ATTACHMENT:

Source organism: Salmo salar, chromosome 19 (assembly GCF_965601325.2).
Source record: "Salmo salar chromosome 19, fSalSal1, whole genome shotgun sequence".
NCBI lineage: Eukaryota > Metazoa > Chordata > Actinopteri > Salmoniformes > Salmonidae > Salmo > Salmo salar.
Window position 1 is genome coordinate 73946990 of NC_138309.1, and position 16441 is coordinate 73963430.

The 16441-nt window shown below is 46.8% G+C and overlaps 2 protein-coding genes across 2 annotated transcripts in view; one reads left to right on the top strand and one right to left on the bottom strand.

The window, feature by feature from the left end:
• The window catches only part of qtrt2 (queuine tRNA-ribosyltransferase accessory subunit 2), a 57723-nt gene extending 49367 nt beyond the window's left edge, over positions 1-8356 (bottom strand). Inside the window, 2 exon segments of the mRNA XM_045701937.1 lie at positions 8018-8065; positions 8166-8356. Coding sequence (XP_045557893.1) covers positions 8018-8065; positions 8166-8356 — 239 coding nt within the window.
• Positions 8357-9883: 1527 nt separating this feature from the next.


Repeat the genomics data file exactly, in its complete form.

Source organism: Salmo salar, chromosome 19 (assembly GCF_965601325.2).
Source record: "Salmo salar chromosome 19, fSalSal1, whole genome shotgun sequence".
NCBI lineage: Eukaryota > Metazoa > Chordata > Actinopteri > Salmoniformes > Salmonidae > Salmo > Salmo salar.
Window position 1 is genome coordinate 73946990 of NC_138309.1, and position 16441 is coordinate 73963430.

The 16441-nt window shown below is 46.8% G+C and overlaps 2 protein-coding genes across 2 annotated transcripts in view; one reads left to right on the top strand and one right to left on the bottom strand.

The window, feature by feature from the left end:
• The window catches only part of qtrt2 (queuine tRNA-ribosyltransferase accessory subunit 2), a 57723-nt gene extending 49367 nt beyond the window's left edge, over positions 1-8356 (bottom strand). Inside the window, 2 exon segments of the mRNA XM_045701937.1 lie at positions 8018-8065; positions 8166-8356. Coding sequence (XP_045557893.1) covers positions 8018-8065; positions 8166-8356 — 239 coding nt within the window.
• Positions 8357-9883: 1527 nt separating this feature from the next.